Chapters 15–17 Summary

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Last Updated on June 8, 2022, by eNotes Editorial. Word Count: 1011

Chapter 15

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During her second year in Denmark, the restlessness that drove Helga first from Naxos and then from New York descends on her yet again, and she begins to wonder if she’s incapable of the contentment that other people seem to find. When Helga receives a letter from Anne announcing her upcoming nuptials to Anderson and inviting Helga to attend, Helga’s dissatisfaction amplifies. To “go back to America, where they hated Negroes” strikes Helga as absurd. 

Soon after receiving Anne’s letter, Helga attends the circus with Axel Olsen. They are bored with the show and ready to leave when suddenly “out upon the stage pranced two black men” who “danced and cavorted [and] sang in the English of America an old rag-time song that Helga remembered hearing as a child.” As the men’s act goes on, “the enchanted spectators clapped and howled and shouted for more,” but Helga feels a “fierce hatred” for the performers. The vulnerability she feels, as though the crowd has been “invited to look upon something in her which she had hidden away and wanted to forget,” shames her. 

Later that evening, with time alone to think and reflect, Helga determines that the Danes have always seen in her that characteristic that is “different from any that they themselves possessed,” but rather than despise it, they “rated it as a precious thing, a thing to be enhanced, preserved,” though Helga—and black people in general, she thinks—try to hide this otherness. Repeatedly drawn back to the circus, Helga watches the vaudeville act as an “ironical and silently speculative spectator.”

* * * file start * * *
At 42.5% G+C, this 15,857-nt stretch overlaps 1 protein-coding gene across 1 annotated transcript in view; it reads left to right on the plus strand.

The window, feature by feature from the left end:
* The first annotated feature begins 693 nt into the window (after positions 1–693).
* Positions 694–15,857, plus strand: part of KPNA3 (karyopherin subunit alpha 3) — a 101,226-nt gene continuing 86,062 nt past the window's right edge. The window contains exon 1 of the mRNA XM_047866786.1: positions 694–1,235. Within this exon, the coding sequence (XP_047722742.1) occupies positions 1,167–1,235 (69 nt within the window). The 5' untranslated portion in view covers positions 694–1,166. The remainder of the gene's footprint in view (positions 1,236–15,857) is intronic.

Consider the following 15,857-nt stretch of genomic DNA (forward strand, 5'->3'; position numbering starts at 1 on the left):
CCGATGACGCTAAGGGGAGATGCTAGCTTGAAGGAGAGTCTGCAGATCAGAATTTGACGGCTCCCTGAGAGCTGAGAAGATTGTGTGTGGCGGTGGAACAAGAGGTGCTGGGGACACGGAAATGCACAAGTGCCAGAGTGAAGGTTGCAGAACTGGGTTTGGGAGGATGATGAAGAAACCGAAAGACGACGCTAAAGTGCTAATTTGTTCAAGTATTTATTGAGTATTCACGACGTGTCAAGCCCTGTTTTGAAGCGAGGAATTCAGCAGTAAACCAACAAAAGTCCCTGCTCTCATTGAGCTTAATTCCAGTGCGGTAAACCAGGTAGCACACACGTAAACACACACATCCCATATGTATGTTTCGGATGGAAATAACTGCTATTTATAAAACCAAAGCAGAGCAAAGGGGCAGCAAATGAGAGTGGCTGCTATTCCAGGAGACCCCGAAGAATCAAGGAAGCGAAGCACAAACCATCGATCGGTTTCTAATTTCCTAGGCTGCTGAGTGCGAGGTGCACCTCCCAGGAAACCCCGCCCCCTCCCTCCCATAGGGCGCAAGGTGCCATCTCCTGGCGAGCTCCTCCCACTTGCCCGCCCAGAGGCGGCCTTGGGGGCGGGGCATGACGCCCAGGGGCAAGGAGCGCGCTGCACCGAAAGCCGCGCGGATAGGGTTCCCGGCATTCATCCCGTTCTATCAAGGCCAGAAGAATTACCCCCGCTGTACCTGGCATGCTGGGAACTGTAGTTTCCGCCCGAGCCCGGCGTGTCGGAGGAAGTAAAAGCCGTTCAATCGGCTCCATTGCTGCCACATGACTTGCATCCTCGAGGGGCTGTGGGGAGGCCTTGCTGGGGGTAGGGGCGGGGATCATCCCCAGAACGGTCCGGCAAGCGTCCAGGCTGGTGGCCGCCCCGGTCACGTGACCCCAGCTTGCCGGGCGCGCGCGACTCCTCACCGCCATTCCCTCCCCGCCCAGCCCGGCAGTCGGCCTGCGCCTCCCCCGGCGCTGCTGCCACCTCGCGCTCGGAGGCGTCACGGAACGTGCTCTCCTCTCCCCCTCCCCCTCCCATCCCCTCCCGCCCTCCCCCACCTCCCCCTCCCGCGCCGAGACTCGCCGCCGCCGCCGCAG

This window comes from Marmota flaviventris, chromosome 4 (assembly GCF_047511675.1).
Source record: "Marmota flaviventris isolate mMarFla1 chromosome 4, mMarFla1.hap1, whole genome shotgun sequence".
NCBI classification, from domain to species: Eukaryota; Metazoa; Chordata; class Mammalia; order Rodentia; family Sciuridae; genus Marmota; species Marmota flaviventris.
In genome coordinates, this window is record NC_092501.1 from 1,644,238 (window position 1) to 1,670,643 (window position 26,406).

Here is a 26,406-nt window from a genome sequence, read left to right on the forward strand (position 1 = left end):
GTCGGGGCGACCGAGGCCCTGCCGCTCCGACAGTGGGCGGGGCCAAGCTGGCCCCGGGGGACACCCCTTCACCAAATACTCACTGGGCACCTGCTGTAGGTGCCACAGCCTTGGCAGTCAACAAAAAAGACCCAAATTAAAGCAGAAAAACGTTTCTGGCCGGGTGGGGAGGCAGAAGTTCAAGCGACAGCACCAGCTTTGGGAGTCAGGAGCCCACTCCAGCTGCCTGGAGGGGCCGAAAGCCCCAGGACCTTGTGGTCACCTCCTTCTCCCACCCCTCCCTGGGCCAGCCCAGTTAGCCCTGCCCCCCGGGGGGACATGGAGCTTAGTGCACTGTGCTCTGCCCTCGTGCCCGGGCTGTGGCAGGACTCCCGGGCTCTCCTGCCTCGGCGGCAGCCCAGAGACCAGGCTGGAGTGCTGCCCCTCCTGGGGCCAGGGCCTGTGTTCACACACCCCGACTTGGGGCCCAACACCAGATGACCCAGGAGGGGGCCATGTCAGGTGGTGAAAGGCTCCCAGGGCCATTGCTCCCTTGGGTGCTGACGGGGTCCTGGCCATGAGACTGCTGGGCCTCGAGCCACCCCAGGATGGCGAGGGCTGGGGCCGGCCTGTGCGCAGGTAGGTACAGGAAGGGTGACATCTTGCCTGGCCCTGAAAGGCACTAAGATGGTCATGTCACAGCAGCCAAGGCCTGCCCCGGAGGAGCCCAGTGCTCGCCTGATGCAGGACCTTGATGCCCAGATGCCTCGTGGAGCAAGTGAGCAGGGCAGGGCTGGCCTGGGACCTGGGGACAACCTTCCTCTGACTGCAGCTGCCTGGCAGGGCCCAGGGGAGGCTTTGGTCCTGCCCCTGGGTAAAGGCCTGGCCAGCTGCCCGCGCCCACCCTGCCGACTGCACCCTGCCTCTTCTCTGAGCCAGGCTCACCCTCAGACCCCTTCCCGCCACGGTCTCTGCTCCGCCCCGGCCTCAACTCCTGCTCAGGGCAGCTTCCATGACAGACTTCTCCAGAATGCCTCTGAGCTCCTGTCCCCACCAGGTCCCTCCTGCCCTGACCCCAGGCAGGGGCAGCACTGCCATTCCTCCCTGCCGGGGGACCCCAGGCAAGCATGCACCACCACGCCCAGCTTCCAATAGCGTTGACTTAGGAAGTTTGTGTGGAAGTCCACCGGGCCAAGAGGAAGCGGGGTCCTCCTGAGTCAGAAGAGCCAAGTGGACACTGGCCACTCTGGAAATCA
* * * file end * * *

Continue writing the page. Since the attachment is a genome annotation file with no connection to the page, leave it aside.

Axel Olsen asks Helga to marry him. Though she has long desired for him to propose, she now feels repugnance and is astonished that her earlier self had desired this match, for she “intensely [dislikes] him.” Olsen tells Helga that, “poor artist that [he is],” he is “lured” by her: “You disturb me. The longing for you does harm to my work.” Believing that he is complimenting her, Olsen continues to offend her: “I didn’t want to love you, but I had to… You have the warm impulsive nature of the women of Africa, but the soul of a prostitute. You sell yourself to the highest bidder. I should of course be happy that it is I.” 

Past caring for the consequences, Helga refuses Olsen’s proposal: “I’m not for sale. Not to you. Not to any white man. I don’t at all care to be owned.” Continuing in her frankness, and wanting to make sure Olsen fully understands her, Helga adds, “I couldn’t marry a white man… It’s racial.” Referring to his painting of Helga, Olsen responds, “I think that my picture of you is, after all, the true Helga Crane. Therefore, a tragedy.” Olsen takes his leave, and when the portrait does arrive, Helga decides the piece is not representative of her, but rather “some disgusting sensual creature with her features.”


Chapter 16